New York City Domestic Violence Defense Lawyer Answers Your Questions
JOEY JACKSON LAW, PLLC., helps clients from all walks of life who are contending with allegations of domestic abuse. These are serious charges with hefty penalties if you are convicted. We provide brief answers here to some frequently asked questions for your information. For legal advice and experienced legal representation, contact our firm online or give us a call at 833-563-9522 for a consultation.
What is domestic violence?
Domestic violence refers to disputes that erupt within households between family members that turn violent. It is broadly defined to apply to married and formerly married couples; those who are not married, but may be living together; people who share a child in common; and those who have shared an intimate relationship– even if not living under the same roof.
Should I call the police if I am a victim?
It is always best to err on the side of being safe and secure. If you feel that you are in danger, you do not really have a choice. No one wants to call the police on the person they love. The bonds are deep, and the love is strong. However, if it is unavoidable, that may be the only option. There are also a variety of programs in which you and your partner may participate that may resolve the problem. Getting help, support, advice, and therapy may be a very effective path to a healthy and violent-free relationship.
What if the police are called on me?
Domestic violence situations are often very emotionally charged. In the heat of the moment, people tend to be very irrational, irate and confrontational. This causes people to do and say things that they often regret. It also can have very harmful consequences when the police appear at your home and attempt to restore order. Gather and gain control of yourself as quickly as the situation will allow. Do not fight, argue or resist the police when they arrive. Comply with all instructions, and do what they ask. Do not make any statements to the police about what occurred. But please be cooperative. You will likely be handcuffed, taken away, and arrested. The best option is to comply.
An order of protection was issued by the court, but my partner wants me back home. Can I go?
No. Not if it is a “FULL” Order of Protection!!! Yes, if it is a “LIMITED” Order of Protection. Once you are seen in Court, the Judge will issue an Order of Protection. Depending upon the facts of the case, the Order will either be “Full” or “Limited.” A “Full” Order directs that you fully stay away from the home, place of employment, school, etc., of your significant-other, and often that you have no other contact via text, email, social media or by sending messages through a third party. Violating that order in any way can subject you to additional criminal charges. It is very important that you follow the Order to the letter. On the other hand, a “Limited Order” allows you to have contact with your significant other. Therefore, you can go back home. But, you must refrain from any type of harassment or violent behavior. Failure to do so could get you in more trouble.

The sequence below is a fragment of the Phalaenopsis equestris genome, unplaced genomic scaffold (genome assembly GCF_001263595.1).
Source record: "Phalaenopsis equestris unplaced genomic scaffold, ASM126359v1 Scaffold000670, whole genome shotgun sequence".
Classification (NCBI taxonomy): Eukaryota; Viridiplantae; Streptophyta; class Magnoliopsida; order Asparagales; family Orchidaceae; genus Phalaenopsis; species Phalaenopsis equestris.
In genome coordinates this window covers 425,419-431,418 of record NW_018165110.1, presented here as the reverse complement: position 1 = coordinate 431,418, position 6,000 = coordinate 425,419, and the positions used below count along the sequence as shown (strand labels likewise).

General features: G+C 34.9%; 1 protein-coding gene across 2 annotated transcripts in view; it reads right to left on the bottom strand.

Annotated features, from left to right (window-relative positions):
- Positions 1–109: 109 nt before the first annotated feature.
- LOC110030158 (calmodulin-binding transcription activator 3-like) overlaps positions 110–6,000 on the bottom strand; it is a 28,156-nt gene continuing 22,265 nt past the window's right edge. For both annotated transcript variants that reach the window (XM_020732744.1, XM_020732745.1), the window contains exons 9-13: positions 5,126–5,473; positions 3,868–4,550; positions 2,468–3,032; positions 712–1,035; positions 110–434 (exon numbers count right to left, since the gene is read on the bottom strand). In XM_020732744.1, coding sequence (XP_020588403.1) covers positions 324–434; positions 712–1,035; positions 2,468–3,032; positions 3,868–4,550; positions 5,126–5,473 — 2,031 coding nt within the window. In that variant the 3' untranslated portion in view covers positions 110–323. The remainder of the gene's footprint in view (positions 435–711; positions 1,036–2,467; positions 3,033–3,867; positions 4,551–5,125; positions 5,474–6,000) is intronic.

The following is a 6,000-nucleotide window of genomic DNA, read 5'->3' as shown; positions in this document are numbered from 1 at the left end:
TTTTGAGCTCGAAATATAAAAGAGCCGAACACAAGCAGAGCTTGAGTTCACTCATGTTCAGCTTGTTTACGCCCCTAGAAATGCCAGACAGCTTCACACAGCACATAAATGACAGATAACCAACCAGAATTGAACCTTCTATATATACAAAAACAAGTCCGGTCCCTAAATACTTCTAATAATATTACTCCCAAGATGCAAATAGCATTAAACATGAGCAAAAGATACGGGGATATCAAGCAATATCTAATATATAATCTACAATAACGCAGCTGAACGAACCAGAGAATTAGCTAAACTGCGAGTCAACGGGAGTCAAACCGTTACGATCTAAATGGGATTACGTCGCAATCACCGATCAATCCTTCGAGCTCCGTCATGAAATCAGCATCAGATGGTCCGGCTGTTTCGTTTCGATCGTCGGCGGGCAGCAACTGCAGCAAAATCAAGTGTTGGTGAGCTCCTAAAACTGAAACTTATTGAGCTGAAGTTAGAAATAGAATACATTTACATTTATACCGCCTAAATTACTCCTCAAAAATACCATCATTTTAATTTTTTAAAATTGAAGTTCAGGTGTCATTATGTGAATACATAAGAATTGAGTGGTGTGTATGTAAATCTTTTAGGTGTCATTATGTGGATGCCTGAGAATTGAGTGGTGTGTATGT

How serious is a domestic violence charge?
All criminal charges are serious however, some are more serious than others. Some domestic violence charges result in misdemeanors while others can be felonies. A misdemeanor is a crime that is punishable by up to one year in jail. A felony can carry a sentence of up to life. If the domestic violence scenario results in significant bodily injury or involves the use of a weapon including chairs, shoes, belts, and even objects in the home, it can be charged as a felony. While felonies are far more serious, even a misdemeanor can have consequences on your employment, criminal history, and overall life.
What if my significant other does not cooperate with authorities? Will the charges be dismissed?
Not necessarily. While it is true that the case is less likely to move forward without the prosecutor having the support and assistance of your significant other, prosecutors can still force the issue. They can still prosecute the case by using any witnesses to the incident, or people who the victim may have spoken with immediately after the domestic violence occurred, including the police. These are called “recent outcry” witnesses. The victim of the abuse may have also given a statement to the police or medical personnel. The victim will be subpoenaed to appear to give their story. What ultimately happens depends upon a number of factors, including: the prior history of the parties; the seriousness of the case; and how much evidence prosecutors can piece together.